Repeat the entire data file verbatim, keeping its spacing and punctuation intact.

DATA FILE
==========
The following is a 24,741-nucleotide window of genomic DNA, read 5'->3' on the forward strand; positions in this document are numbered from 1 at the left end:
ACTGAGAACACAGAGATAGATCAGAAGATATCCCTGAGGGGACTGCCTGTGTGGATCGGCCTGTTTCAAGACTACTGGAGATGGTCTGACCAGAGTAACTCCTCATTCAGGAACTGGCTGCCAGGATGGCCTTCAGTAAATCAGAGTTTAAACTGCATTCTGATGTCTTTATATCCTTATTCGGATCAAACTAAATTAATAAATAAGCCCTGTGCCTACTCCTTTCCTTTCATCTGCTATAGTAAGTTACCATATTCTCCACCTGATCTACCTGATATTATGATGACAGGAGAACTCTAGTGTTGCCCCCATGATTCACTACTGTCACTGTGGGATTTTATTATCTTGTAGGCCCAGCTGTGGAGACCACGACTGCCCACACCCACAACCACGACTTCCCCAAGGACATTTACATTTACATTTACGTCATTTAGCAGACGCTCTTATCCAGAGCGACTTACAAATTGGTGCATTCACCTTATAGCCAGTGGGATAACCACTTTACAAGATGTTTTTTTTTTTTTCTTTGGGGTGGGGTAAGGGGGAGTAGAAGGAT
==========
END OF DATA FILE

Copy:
The following is a 24,741-nucleotide window of genomic DNA, read 5'->3' on the forward strand; positions in this document are numbered from 1 at the left end:
ACTGAGAACACAGAGATAGATCAGAAGATATCCCTGAGGGGACTGCCTGTGTGGATCGGCCTGTTTCAAGACTACTGGAGATGGTCTGACCAGAGTAACTCCTCATTCAGGAACTGGCTGCCAGGATGGCCTTCAGTAAATCAGAGTTTAAACTGCATTCTGATGTCTTTATATCCTTATTCGGATCAAACTAAATTAATAAATAAGCCCTGTGCCTACTCCTTTCCTTTCATCTGCTATAGTAAGTTACCATATTCTCCACCTGATCTACCTGATATTATGATGACAGGAGAACTCTAGTGTTGCCCCCATGATTCACTACTGTCACTGTGGGATTTTATTATCTTGTAGGCCCAGCTGTGGAGACCACGACTGCCCACACCCACAACCACGACTTCCCCAAGGACATTTACATTTACATTTACGTCATTTAGCAGACGCTCTTATCCAGAGCGACTTACAAATTGGTGCATTCACCTTATAGCCAGTGGGATAACCACTTTACAAGATGTTTTTTTTTTTTTCTTTGGGGTGGGGTAAGGGGGAGTAGAAGGAT